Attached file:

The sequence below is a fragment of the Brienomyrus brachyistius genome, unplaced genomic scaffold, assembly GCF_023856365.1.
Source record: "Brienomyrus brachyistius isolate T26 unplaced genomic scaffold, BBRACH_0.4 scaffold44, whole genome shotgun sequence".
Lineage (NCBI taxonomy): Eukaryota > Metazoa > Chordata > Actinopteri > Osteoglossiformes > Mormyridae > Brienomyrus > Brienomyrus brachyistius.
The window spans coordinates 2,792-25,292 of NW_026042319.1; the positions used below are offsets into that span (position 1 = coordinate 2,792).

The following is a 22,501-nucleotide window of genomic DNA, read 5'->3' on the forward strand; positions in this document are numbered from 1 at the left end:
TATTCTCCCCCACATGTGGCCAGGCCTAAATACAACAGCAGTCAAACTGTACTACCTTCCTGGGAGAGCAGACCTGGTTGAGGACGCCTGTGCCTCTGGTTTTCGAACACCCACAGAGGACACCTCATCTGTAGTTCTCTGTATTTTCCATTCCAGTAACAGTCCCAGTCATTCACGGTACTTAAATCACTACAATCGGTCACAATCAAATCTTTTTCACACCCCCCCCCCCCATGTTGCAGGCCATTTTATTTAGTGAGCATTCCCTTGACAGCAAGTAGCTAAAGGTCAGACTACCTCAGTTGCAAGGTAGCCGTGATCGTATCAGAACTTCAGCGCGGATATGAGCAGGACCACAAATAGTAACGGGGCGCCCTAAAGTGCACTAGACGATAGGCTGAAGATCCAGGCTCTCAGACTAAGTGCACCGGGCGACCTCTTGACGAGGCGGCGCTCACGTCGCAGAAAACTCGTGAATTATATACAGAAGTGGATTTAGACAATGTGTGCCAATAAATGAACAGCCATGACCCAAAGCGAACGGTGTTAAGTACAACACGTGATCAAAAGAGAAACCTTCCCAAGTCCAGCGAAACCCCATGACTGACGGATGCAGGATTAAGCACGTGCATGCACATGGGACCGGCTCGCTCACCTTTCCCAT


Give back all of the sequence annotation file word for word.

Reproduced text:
The sequence below is a fragment of the Brienomyrus brachyistius genome, unplaced genomic scaffold, assembly GCF_023856365.1.
Source record: "Brienomyrus brachyistius isolate T26 unplaced genomic scaffold, BBRACH_0.4 scaffold44, whole genome shotgun sequence".
Lineage (NCBI taxonomy): Eukaryota > Metazoa > Chordata > Actinopteri > Osteoglossiformes > Mormyridae > Brienomyrus > Brienomyrus brachyistius.
The window spans coordinates 2,792-25,292 of NW_026042319.1; the positions used below are offsets into that span (position 1 = coordinate 2,792).

The following is a 22,501-nucleotide window of genomic DNA, read 5'->3' on the forward strand; positions in this document are numbered from 1 at the left end:
TATTCTCCCCCACATGTGGCCAGGCCTAAATACAACAGCAGTCAAACTGTACTACCTTCCTGGGAGAGCAGACCTGGTTGAGGACGCCTGTGCCTCTGGTTTTCGAACACCCACAGAGGACACCTCATCTGTAGTTCTCTGTATTTTCCATTCCAGTAACAGTCCCAGTCATTCACGGTACTTAAATCACTACAATCGGTCACAATCAAATCTTTTTCACACCCCCCCCCCCCATGTTGCAGGCCATTTTATTTAGTGAGCATTCCCTTGACAGCAAGTAGCTAAAGGTCAGACTACCTCAGTTGCAAGGTAGCCGTGATCGTATCAGAACTTCAGCGCGGATATGAGCAGGACCACAAATAGTAACGGGGCGCCCTAAAGTGCACTAGACGATAGGCTGAAGATCCAGGCTCTCAGACTAAGTGCACCGGGCGACCTCTTGACGAGGCGGCGCTCACGTCGCAGAAAACTCGTGAATTATATACAGAAGTGGATTTAGACAATGTGTGCCAATAAATGAACAGCCATGACCCAAAGCGAACGGTGTTAAGTACAACACGTGATCAAAAGAGAAACCTTCCCAAGTCCAGCGAAACCCCATGACTGACGGATGCAGGATTAAGCACGTGCATGCACATGGGACCGGCTCGCTCACCTTTCCCAT